On Friday, Israel’s Defence Minister Benny Gantz signed a military order declaring six of the most prominent Palestinian non-governmental organisations (NGOs) in the occupied Palestinian territories “terrorist organizations.”
The decree is an attack on Palestinian human rights activists and the communities they represent, and on the local and international public’s right to information about the situation in the occupied territories. The six NGOs have documented abuses by Israel, the Palestinian Authority (PA) and Hamas, and sought to defend Palestinian prisoners, farmworkers, women and children.
Gantz claimed, without providing any evidence, that they are part of an international network run by the Popular Front for the Liberation of Palestine (PFLP), designated as a terrorist organisation by Israel, the US and the European Union (EU). Once one of the most important Palestinian organisations, the PFLP, which rejected the Oslo Accords in favour of a one state solution to the Israel-Palestinian conflict, views both the Fatah-led PA government in the West Bank and the Hamas government in Gaza as illegal because there have been no elections since 2006.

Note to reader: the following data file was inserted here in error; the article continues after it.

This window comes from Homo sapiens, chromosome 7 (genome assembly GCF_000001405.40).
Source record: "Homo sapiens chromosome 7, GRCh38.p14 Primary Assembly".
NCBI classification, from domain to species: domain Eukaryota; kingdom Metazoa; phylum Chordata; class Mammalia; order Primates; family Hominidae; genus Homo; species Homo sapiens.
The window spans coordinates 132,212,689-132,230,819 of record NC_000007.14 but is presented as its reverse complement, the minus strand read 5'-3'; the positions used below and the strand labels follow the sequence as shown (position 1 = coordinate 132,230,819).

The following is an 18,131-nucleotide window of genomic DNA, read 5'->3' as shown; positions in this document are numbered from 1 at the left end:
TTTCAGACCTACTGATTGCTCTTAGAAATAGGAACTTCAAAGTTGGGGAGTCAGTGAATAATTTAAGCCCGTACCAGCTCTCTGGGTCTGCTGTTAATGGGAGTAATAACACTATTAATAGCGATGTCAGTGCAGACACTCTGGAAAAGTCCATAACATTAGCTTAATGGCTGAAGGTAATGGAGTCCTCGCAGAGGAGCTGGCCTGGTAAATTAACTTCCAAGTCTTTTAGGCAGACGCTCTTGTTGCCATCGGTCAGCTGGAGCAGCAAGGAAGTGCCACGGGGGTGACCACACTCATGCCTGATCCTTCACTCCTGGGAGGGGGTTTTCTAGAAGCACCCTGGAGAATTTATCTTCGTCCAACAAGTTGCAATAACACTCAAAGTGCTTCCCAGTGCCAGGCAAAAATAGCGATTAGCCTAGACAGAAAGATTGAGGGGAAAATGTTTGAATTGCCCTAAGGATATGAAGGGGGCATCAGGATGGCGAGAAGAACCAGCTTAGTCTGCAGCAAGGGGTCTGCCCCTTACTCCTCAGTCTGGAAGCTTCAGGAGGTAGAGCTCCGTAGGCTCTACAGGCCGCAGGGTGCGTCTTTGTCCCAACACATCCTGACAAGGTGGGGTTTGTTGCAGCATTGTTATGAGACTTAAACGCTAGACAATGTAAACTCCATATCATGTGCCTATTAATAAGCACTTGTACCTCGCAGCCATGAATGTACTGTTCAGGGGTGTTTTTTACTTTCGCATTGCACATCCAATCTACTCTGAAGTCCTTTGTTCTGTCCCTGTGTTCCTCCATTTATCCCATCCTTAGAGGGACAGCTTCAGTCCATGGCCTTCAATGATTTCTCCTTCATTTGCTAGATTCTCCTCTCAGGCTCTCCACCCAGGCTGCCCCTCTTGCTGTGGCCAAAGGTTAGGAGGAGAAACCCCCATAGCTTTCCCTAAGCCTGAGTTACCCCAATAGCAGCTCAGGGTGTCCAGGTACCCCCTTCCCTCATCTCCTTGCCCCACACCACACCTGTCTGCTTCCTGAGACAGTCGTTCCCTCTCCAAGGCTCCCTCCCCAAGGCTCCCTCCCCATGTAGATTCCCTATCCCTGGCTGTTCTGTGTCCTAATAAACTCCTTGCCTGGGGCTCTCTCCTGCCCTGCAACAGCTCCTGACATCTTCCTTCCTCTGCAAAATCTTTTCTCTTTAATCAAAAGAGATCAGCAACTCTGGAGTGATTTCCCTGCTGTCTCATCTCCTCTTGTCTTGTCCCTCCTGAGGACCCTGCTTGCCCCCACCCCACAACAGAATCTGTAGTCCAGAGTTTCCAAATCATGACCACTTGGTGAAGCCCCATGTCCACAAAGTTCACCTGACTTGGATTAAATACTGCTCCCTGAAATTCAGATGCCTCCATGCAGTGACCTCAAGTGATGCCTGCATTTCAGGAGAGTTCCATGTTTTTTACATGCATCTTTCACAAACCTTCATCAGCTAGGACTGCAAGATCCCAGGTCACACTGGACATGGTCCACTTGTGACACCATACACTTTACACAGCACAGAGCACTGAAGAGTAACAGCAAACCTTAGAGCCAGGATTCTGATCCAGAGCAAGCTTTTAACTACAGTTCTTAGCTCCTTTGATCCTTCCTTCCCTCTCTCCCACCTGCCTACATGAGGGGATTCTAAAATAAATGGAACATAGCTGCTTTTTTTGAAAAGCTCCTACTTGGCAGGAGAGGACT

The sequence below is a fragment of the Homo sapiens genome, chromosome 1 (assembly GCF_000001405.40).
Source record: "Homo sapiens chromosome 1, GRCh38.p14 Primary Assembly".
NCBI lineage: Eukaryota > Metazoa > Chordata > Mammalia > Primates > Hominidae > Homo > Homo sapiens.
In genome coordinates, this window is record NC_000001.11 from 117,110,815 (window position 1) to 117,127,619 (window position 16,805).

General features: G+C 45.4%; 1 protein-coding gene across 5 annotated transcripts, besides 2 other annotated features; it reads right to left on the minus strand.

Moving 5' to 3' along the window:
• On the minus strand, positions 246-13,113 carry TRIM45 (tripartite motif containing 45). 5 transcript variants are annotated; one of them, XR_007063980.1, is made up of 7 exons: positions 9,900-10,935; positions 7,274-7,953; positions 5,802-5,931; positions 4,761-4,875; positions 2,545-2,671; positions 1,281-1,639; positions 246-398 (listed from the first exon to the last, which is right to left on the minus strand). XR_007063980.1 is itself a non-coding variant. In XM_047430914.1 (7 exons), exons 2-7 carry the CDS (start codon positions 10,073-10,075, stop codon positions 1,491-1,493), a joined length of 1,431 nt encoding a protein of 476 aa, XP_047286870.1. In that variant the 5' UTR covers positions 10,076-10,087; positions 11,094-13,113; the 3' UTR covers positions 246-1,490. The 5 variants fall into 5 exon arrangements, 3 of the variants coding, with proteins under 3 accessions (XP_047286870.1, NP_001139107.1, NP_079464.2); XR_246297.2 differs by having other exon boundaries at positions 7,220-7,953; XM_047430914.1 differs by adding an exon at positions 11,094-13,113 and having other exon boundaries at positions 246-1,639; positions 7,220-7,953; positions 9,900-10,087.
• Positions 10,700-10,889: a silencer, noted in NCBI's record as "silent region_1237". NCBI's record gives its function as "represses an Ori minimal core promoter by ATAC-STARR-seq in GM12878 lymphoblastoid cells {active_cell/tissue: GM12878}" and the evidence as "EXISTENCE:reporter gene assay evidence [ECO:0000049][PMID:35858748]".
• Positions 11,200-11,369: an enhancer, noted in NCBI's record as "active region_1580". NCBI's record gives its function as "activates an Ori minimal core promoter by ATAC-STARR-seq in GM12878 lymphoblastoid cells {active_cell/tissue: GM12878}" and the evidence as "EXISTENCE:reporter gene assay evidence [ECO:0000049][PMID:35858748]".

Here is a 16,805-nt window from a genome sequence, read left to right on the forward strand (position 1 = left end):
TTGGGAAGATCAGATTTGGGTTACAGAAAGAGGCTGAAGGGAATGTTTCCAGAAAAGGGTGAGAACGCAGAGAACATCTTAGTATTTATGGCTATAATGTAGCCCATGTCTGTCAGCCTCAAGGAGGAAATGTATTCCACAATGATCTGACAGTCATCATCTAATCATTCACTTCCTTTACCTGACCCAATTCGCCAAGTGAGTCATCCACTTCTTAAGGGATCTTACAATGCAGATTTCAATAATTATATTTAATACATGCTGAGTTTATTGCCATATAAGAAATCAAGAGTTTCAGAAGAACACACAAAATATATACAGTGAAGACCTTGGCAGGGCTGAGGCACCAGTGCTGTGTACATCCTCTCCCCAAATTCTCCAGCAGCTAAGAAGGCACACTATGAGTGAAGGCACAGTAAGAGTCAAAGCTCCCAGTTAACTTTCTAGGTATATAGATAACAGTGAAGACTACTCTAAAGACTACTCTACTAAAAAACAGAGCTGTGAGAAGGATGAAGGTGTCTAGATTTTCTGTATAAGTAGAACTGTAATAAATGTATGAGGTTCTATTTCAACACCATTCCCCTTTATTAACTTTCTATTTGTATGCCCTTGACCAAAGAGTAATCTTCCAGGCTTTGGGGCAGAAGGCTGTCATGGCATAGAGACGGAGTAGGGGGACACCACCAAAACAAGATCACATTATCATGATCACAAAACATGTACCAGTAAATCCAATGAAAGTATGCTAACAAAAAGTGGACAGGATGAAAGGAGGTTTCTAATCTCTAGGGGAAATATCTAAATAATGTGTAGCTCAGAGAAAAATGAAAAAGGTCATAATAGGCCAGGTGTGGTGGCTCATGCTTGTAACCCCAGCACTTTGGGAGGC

The military order asserted that the NGOs are “controlled by senior leaders” of the PFLP and employ its members, including some who had “participated in terror activity.” Furthermore, the order stated, they served as a “central source” of financing for the PFLP, having received “large sums of money from European countries and international organisations.”
Despite claiming to have “unambiguous and cast in concrete” evidence, Israel has not announced any plans for a criminal investigation. The six groups have two months to appeal the decision.
Gantz’s edict, issued under Israel’s domestic anti-terrorism law of 2016, enables the authorities to close the NGOs’ offices, seize assets, arrest staff and even prohibit funding or public expressions of support for their activities.
Crucially, it serves to intimidate and prevent third parties and international organisations from funding or supporting them and their work, since Israeli counterterrorism law mandates jail terms not just for members of groups designated as terrorist organizations but also for people in Israel who express support for them. It is thus aimed at depriving the NGOs of their funding as international opposition to Israel’s criminal suppression of the Palestinians has grown.
The order is explicitly aimed at human rights organisations that have played a major role in exposing the crimes committed by the military, security, police and intelligence forces against the Palestinians, as well as right-wing Jewish settlers’ violent and murderous attacks on Palestinians in the West Bank. The six organizations include:
- Addameer, which offers legal aid to Palestinians in Israeli prisons, collects information on prisoners and the conditions of their incarceration, campaigns against practices such as administrative detention without trial, torture and solitary confinement by the Israeli authorities.